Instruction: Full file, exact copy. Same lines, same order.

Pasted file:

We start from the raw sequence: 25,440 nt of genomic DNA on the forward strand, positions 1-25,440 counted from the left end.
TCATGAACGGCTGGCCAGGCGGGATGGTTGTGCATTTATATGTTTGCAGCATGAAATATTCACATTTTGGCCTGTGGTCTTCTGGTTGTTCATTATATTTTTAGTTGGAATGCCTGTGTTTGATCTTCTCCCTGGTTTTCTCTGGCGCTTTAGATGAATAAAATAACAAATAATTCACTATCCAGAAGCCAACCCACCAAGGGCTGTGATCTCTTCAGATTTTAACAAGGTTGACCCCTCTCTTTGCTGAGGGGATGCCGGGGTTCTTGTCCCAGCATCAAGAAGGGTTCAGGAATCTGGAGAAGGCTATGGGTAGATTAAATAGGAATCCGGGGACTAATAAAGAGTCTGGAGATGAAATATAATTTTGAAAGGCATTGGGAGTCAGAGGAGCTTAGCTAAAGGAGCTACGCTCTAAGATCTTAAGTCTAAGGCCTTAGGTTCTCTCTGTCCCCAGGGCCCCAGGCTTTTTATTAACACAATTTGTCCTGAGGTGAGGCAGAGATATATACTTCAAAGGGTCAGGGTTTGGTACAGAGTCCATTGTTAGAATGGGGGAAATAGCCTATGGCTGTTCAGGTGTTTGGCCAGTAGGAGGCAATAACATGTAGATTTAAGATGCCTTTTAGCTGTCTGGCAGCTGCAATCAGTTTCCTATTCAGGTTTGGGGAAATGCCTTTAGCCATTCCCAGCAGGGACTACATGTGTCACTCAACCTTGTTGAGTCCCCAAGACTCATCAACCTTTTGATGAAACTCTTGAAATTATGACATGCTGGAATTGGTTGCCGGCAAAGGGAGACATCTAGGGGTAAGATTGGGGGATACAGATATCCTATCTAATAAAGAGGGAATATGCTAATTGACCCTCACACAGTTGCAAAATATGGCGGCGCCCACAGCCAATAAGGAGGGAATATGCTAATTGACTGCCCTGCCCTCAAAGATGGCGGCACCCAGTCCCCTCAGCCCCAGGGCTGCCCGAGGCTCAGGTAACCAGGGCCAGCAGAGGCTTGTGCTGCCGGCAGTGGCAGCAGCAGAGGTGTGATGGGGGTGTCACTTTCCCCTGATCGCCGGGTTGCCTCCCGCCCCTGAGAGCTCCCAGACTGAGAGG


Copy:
We start from the raw sequence: 25,440 nt of genomic DNA on the forward strand, positions 1-25,440 counted from the left end.
TCATGAACGGCTGGCCAGGCGGGATGGTTGTGCATTTATATGTTTGCAGCATGAAATATTCACATTTTGGCCTGTGGTCTTCTGGTTGTTCATTATATTTTTAGTTGGAATGCCTGTGTTTGATCTTCTCCCTGGTTTTCTCTGGCGCTTTAGATGAATAAAATAACAAATAATTCACTATCCAGAAGCCAACCCACCAAGGGCTGTGATCTCTTCAGATTTTAACAAGGTTGACCCCTCTCTTTGCTGAGGGGATGCCGGGGTTCTTGTCCCAGCATCAAGAAGGGTTCAGGAATCTGGAGAAGGCTATGGGTAGATTAAATAGGAATCCGGGGACTAATAAAGAGTCTGGAGATGAAATATAATTTTGAAAGGCATTGGGAGTCAGAGGAGCTTAGCTAAAGGAGCTACGCTCTAAGATCTTAAGTCTAAGGCCTTAGGTTCTCTCTGTCCCCAGGGCCCCAGGCTTTTTATTAACACAATTTGTCCTGAGGTGAGGCAGAGATATATACTTCAAAGGGTCAGGGTTTGGTACAGAGTCCATTGTTAGAATGGGGGAAATAGCCTATGGCTGTTCAGGTGTTTGGCCAGTAGGAGGCAATAACATGTAGATTTAAGATGCCTTTTAGCTGTCTGGCAGCTGCAATCAGTTTCCTATTCAGGTTTGGGGAAATGCCTTTAGCCATTCCCAGCAGGGACTACATGTGTCACTCAACCTTGTTGAGTCCCCAAGACTCATCAACCTTTTGATGAAACTCTTGAAATTATGACATGCTGGAATTGGTTGCCGGCAAAGGGAGACATCTAGGGGTAAGATTGGGGGATACAGATATCCTATCTAATAAAGAGGGAATATGCTAATTGACCCTCACACAGTTGCAAAATATGGCGGCGCCCACAGCCAATAAGGAGGGAATATGCTAATTGACTGCCCTGCCCTCAAAGATGGCGGCACCCAGTCCCCTCAGCCCCAGGGCTGCCCGAGGCTCAGGTAACCAGGGCCAGCAGAGGCTTGTGCTGCCGGCAGTGGCAGCAGCAGAGGTGTGATGGGGGTGTCACTTTCCCCTGATCGCCGGGTTGCCTCCCGCCCCTGAGAGCTCCCAGACTGAGAGG